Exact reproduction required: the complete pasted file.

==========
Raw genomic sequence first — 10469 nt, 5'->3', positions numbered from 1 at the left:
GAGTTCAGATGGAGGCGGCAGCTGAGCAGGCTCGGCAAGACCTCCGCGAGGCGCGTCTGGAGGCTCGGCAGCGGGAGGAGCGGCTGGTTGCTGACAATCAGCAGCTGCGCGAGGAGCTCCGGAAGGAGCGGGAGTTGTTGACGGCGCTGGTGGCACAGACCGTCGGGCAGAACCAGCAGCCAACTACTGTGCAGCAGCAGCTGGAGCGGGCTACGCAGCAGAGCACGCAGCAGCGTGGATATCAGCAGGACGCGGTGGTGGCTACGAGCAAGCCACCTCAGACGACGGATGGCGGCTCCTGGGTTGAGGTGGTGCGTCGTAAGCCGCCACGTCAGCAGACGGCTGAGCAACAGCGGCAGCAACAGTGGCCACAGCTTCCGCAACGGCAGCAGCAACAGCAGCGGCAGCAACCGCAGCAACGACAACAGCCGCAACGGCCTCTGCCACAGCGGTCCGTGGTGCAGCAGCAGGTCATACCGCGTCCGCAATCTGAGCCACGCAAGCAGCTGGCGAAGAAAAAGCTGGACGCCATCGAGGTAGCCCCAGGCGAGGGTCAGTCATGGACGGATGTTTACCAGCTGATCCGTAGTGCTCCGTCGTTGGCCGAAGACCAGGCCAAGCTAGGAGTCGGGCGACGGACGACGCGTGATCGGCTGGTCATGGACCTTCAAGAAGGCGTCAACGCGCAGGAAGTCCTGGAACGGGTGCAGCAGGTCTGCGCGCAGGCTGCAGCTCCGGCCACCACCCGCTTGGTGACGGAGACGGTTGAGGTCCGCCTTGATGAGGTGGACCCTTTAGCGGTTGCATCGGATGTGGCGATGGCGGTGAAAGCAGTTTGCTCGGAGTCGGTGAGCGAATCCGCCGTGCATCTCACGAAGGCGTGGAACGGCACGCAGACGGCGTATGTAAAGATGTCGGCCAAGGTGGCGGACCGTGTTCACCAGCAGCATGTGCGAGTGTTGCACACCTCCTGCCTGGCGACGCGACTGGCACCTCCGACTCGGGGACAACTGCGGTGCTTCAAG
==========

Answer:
Raw genomic sequence first — 10469 nt, 5'->3', positions numbered from 1 at the left:
GAGTTCAGATGGAGGCGGCAGCTGAGCAGGCTCGGCAAGACCTCCGCGAGGCGCGTCTGGAGGCTCGGCAGCGGGAGGAGCGGCTGGTTGCTGACAATCAGCAGCTGCGCGAGGAGCTCCGGAAGGAGCGGGAGTTGTTGACGGCGCTGGTGGCACAGACCGTCGGGCAGAACCAGCAGCCAACTACTGTGCAGCAGCAGCTGGAGCGGGCTACGCAGCAGAGCACGCAGCAGCGTGGATATCAGCAGGACGCGGTGGTGGCTACGAGCAAGCCACCTCAGACGACGGATGGCGGCTCCTGGGTTGAGGTGGTGCGTCGTAAGCCGCCACGTCAGCAGACGGCTGAGCAACAGCGGCAGCAACAGTGGCCACAGCTTCCGCAACGGCAGCAGCAACAGCAGCGGCAGCAACCGCAGCAACGACAACAGCCGCAACGGCCTCTGCCACAGCGGTCCGTGGTGCAGCAGCAGGTCATACCGCGTCCGCAATCTGAGCCACGCAAGCAGCTGGCGAAGAAAAAGCTGGACGCCATCGAGGTAGCCCCAGGCGAGGGTCAGTCATGGACGGATGTTTACCAGCTGATCCGTAGTGCTCCGTCGTTGGCCGAAGACCAGGCCAAGCTAGGAGTCGGGCGACGGACGACGCGTGATCGGCTGGTCATGGACCTTCAAGAAGGCGTCAACGCGCAGGAAGTCCTGGAACGGGTGCAGCAGGTCTGCGCGCAGGCTGCAGCTCCGGCCACCACCCGCTTGGTGACGGAGACGGTTGAGGTCCGCCTTGATGAGGTGGACCCTTTAGCGGTTGCATCGGATGTGGCGATGGCGGTGAAAGCAGTTTGCTCGGAGTCGGTGAGCGAATCCGCCGTGCATCTCACGAAGGCGTGGAACGGCACGCAGACGGCGTATGTAAAGATGTCGGCCAAGGTGGCGGACCGTGTTCACCAGCAGCATGTGCGAGTGTTGCACACCTCCTGCCTGGCGACGCGACTGGCACCTCCGACTCGGGGACAACTGCGGTGCTTCAAG